Diplomatique.Expert recommends : “A booming market for charlatans” – El Pais

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Excerpts From : A booming market for charlatans – Moisés Naím.

Lately, the market for quackery – especially in politics – has reached new heights. The demand for (and supply of) simple solutions to complex problems has skyrocketed. Demand is being driven by one crisis after another, while social networks are boosting the quacks’ ability to supply simplistic solutions to large audiences.

The current plethora of global crises is the result of powerful forces: technology, globalization, crime, corruption, bad governments, racism, xenophobia, economic instability, and inequality among others. The result is the proliferation of societies where many people feel rightly aggrieved, frustrated, and fearful of the future. They make up an irresistible market for charlatans who offer simple, instant, and painless solutions.

it would be a mistake to assume that digital charlatans are only meddling with elections in the United States. Some 27 countries have likely been victims of political interference orchestrated by the Kremlin. Both in the crisis of Spain’s Catalonia region and with Brexit, intense bot activity and other forms of digital manipulation were detected, and the evidence shows they were controlled or influenced by the Russian government. The Kremlin has set out to sow chaos and confusion and to sharpen social conflicts in pursuit of a broader goal: to weaken its Western rivals.

In fact, one of the most revealing facts about the impact of the modern charlatans was the Google searches after Brexit. That is, after the United Kingdom decided – by a margin of only 4% – to get a divorce from the rest of Europe. “What is Brexit?” was one of the most frequently searched-for questions after the referendum was decided. Keep in mind that many of the claims and data used by the pro-Brexit campaign were known to be false. It didn’t matter: just like the townsfolk in the 1950s television series, “the people were ready to believe.”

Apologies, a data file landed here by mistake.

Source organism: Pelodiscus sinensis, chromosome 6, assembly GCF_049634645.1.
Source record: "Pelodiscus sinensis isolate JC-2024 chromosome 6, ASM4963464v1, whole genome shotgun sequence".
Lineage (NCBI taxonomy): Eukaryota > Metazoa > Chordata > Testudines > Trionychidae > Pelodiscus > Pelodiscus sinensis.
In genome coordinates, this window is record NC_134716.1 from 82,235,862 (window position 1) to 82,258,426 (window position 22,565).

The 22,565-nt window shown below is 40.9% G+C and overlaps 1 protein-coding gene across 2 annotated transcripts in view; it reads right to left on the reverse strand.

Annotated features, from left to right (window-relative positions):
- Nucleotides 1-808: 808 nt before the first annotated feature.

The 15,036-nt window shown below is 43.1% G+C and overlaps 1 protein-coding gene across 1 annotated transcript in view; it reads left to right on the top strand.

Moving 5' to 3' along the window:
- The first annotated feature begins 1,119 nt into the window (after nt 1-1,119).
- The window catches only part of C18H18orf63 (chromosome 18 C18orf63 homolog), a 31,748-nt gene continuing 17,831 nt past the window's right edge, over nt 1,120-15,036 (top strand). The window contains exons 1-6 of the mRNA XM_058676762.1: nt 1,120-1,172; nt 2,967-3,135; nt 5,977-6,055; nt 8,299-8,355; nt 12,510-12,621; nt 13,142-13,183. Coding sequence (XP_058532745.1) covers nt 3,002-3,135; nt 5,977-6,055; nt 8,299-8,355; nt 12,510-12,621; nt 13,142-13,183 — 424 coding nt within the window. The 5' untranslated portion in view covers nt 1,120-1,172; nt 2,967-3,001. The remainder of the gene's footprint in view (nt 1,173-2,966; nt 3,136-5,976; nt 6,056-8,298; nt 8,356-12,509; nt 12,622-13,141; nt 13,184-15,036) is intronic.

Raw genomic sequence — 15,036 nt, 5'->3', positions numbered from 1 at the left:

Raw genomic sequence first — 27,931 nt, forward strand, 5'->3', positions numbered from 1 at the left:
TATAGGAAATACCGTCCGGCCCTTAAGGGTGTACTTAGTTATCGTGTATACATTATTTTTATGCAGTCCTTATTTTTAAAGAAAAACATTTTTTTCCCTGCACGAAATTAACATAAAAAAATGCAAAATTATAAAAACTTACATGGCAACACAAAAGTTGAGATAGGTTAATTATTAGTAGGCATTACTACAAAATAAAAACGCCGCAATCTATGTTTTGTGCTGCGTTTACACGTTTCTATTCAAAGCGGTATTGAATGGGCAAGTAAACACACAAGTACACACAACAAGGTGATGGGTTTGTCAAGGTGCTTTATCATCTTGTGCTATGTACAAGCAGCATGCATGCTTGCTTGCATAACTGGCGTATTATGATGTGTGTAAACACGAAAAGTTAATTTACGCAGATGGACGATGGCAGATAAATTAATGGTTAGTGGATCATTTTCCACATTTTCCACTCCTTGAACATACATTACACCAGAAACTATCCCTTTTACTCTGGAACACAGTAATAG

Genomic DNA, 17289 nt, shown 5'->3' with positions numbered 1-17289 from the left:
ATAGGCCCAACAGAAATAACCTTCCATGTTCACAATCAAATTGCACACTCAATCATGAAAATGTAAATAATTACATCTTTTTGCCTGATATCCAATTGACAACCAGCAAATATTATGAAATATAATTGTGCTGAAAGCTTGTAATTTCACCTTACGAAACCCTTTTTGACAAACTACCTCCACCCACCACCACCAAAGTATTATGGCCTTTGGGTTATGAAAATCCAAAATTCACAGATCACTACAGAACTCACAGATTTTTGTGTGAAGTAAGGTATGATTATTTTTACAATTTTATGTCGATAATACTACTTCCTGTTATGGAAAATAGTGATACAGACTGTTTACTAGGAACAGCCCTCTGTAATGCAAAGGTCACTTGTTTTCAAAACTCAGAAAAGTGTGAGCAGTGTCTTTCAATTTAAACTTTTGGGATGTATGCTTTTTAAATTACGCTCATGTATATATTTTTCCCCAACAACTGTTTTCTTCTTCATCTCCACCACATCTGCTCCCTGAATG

The same goes for Donald Trump’s mendacity. According to The Washington Post, Trump made a staggering 7,645 false or misleading claims in 710 days as president, about 11 a day. Last October, speaking at a rally in Johnson City, Tennessee, the president made a whopping 84 false statements. This fact-checking by what he calls the mainstream media doesn’t seem to bother the president, as he knows that, like his old television namesake, “the people are ready to believe him.”

All this points to a regrettable reality: the people who get taken in by charlatans are just as guilty or even more guilty than the charlatans themselves when they allow their society to support bad ideas, choose bad rulers or believe their lies. Often the followers are irresponsibly uninformed, lackadaisical, and willing to believe in any proposition that seduces them, however preposterous.

Above all, we must develop the ability to differentiate between well-meaning, decent leaders and the charlatans who are out to con us

Appeared on El Pais

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